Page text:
There is always a sense of relief when you arrive in your seats at Angel Place after having passed the god-awful infernal din emanating from the Ivy night club, and there is that magic moment of pure silence just before the musicians are about to play.
In this instance our anticipation was rewarded by the sonorous Australian Haydn Ensemble playing the gentle opening of Mozart’s Symphony No 29 in A, two centuries and a world away from the poisonous Ivy.
The full, albeit fairly modest resources of the orchestra were present for this concert; 4 firsts, 4 seconds, 3 violas, 2 cellos, 1 bass, 2 oboes, bassoon and 2 horns plus a harpsichord. The “ensemble” in their name is well deserved. They really listen to each other and consciously work towards a pleasing combined sound. These musicians are mostly in their 30s or there abouts; old enough to have substantial experience but yet full of youthful enthusiasm.
Unfashionable though it is to criticise Mozart, the opening piece, written when the composer was 18, was probably musically the least interesting on the program. This reservation is in no way meant to take credit away from the AHE’s performance. In the final movement for example, their forthright tone, flamboyant string flourishes and horns intentionally penetrating the texture showed a thorough understanding of the music. However, there were some wonderful compositional moments like the muted melody of the second movement with its sparse accompaniment, and the darkness of the minor sections in the final movement.
The virtuoso harpsichord player Erin Helyard conducted this concert from the continuo. Standing bent over the keyboard with your back to the audience has unintended visual consequences. One should probably either stand or sit and nothing in between. It was quite a relief when, for the CPE Bach Keyboard Concerto in C, the harpsichord was turned side on to the stage and the soloist remained seated for the entire piece; and the music did not suffer. The harpsichord lid was also attached (at full tilt) to project what was intended towards the audience.
Helyard playing of the concerto was impressive indeed. His articulation always clear and well thought through, tempos were sprightly and rits and rubatos appropriate and musical. A consummate performance.
The concerto and the other CPE Bach piece on the program, the Sinfonia Wq 179 in E flat, were both a delight. At times elegant and at others passionate and dramatic. Sometimes the subtlest changes in the texture had a profound effect. For example, there is a passage in the concerto’s thoughtful slow movement where the orchestra plays quiet chords under a solo passage on the harpsichord. The harpsichord then rests for a few bars as the orchestra repeats the same chordal passage and the only change made is that the double bass changes from pizzicato to bowed. This minor little change profoundly changes the character of the orchestral passage, filling it out to a deep rich sonorous chorus. A tribute both to the ingenuity and courage of the composer and the execution of the performers.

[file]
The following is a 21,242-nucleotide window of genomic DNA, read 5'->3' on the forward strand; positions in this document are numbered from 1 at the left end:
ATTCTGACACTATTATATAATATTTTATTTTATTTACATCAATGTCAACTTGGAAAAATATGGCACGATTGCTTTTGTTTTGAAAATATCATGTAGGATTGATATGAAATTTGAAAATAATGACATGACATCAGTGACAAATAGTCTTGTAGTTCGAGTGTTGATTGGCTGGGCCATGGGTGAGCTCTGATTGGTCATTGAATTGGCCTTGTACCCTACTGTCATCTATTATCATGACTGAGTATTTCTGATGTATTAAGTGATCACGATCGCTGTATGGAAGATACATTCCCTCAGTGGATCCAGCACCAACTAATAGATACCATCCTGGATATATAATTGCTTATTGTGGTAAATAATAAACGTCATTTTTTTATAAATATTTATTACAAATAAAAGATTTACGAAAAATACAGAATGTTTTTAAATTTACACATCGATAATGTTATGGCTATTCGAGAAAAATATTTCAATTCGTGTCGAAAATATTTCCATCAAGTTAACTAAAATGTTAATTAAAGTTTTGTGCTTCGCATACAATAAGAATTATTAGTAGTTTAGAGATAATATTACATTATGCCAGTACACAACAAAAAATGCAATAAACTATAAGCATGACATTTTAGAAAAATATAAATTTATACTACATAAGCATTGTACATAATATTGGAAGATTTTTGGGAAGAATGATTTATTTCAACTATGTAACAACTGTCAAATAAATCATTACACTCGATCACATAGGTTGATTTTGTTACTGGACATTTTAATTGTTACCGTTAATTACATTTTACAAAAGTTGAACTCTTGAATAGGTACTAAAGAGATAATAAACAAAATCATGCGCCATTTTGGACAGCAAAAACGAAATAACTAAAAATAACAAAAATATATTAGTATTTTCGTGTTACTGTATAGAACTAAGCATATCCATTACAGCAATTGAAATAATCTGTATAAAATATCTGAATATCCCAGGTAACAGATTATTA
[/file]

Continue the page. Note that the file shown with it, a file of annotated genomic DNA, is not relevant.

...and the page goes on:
This is a good moment to mention the great sensitivity and subtlety of Jacqueline Dossor’s bass playing. The bass is in many ways a difficult instrument; it is slow to speak and often in this music it “merely” doubles the cello part at the octave. Despite this, Dossor’s playing is always musical, textually balanced, intonation accurate and never in any way obtrusive or merely plonking away.
CPE’s music is not always such a sharp break from the Baroque as one might imagine; there are many passages where repeated chords go through a cycle of fifths as old JS might have done. What is different is the sudden unexpected harmonic turn or dramatic forte with which the cord progression is interrupted. CPE sits at the cusp of this point in music history which turns us towards Beethoven. It is always these points of transition where interesting things become possible. With old JS we have a sense of arrival. With CPE we have a sense of departure; an opening out of possibilities, I feel the AHE intentionally occupies this space; as if they hold a world in each hand and consciously inhabit the space between.
The final work on the program was Haydn’s Symphony No 52 in C minor. The Sturm und Drang style is meant to shock, not to make the audience comfortable. The AHE take their job very seriously in this regard! Often in this piece one is lulled into a sense of security with a quiet uncontentious section in the music, only to make the sudden loud and unexpected key change more shocking.
I have a confession to make. I am one of these weird people who on occasions experience what is known as a kinaesthesia; experiencing one sense (music in this case) through a sensory pathway other than the aural one. It does not happen often but when a group of musicians absolutely play as one, I experience a sort of collective aura over the group on stage which pulsates with the beat of the music. It is very thrilling when this happens; it is like a long slow motion cold shiver. I experienced this during AHE’s performance of the second and third movement of the Haydn. I am grateful to them for this. Their ensemble playing was perfection.
Throughout this concert the AHE revels in keeping the audience on its aural “toes”. It makes for a tense and exciting performance, full of life and intensity. A stunning concert upon which to finish the season for 2017.